I mentioned Warp’s warped style earlier. The game sets you in the shoes of a dangerous alien trying to escape quarantine and, presumably, reek havoc to the outside world. The Commander, a recurring mini-boss, is trying to keep you from hurting his people… us. Putting off a mature vibe and crafting a decent story are what Warp does best, in my opinion. When you enter a room, some scientists may cower in a corner or start beating on a locked door. I heard lines like, “I don’t deserve this!” and “I have a wife and kids at home!” that caused me to spare a few of them. They’re just doing their jobs, right? At the same time, I was a bit put off by some flippant f-bombs like, “I said make a death trap, not a fucking obstacle course” and, simply, “Motherfucker!” I’m no stranger to cursing, but the language seemed excessive at times; like it didn’t really fit. There are three mini-bosses to fight throughout the game. The first and third are frustrating, but the second boss, a mutated Siamese alien, was fun.
All in all, I enjoyed Warp. My favorite part of the game was the final hour, when I had all four abilities and were using them interchangeably to solve difficult puzzles or reach well-hidden grubs. The typical build up of unlocking a new power, using it, unlocking another, using it, and so on made for a numbing first half. The game does award you for killing guards in clever ways (or not!) and speedrunning, so there is some replayability. If I revisit the game, I’m definitely sparing every enemy I can. They have wives and kids at home, you know?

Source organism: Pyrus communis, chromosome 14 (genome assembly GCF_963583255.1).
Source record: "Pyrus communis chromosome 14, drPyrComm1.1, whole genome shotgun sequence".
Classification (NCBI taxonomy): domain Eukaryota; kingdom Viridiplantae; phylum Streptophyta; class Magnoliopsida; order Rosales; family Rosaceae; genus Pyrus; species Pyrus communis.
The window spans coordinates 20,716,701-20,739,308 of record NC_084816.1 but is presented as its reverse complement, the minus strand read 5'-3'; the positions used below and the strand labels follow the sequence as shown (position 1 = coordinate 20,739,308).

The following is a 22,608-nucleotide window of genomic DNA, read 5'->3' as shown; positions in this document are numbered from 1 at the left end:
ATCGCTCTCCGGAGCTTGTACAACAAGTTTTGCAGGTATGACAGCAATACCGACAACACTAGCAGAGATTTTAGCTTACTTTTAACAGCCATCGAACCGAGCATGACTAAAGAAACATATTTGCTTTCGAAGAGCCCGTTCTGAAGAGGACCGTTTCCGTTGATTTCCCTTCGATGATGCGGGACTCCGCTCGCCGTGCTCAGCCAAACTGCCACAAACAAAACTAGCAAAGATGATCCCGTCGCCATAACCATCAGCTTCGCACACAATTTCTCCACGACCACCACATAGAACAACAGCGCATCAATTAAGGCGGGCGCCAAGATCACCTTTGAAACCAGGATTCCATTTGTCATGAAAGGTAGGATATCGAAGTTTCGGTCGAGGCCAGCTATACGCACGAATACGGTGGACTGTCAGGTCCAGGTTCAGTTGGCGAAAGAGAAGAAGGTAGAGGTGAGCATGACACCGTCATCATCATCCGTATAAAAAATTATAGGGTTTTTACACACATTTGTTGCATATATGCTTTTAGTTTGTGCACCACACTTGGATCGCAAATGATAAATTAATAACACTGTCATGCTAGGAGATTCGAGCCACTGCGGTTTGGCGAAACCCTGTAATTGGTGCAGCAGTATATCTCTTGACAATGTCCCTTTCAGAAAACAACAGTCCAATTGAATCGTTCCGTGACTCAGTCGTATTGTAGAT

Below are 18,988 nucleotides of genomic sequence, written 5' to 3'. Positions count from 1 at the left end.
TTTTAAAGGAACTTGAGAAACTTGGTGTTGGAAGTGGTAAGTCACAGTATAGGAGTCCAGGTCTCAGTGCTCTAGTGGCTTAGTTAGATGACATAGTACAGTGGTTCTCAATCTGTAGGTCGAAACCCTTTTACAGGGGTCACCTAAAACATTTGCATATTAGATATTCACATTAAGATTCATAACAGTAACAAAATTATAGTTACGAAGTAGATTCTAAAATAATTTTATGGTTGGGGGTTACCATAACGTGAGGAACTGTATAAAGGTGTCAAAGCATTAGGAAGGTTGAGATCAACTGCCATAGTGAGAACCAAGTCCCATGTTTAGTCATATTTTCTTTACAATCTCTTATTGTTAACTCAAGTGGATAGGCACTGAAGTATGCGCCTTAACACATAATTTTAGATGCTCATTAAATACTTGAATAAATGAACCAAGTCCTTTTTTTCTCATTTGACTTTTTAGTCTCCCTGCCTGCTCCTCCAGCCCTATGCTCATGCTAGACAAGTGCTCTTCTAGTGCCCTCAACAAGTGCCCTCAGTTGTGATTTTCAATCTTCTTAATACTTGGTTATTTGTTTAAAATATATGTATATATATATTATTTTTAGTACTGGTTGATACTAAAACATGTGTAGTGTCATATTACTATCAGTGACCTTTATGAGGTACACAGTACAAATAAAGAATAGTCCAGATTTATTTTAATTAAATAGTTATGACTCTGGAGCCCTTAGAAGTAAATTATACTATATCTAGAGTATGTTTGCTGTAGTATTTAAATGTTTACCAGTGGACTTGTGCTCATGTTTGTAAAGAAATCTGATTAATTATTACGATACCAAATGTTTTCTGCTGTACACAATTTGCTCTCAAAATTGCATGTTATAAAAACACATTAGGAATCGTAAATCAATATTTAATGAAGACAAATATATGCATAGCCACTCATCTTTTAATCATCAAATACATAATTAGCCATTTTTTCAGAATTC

A copy of this game was provided by the publisher for review purposes. For more info on our review policy click here. This review is for the PlayStation 3 version of the game.
What I Like:
- Twisted style
- Stat tracking/friend comparison
- Using all of the powers in creative ways
What I Dislike:
- Slow buildup
- Boss fights 1 and 3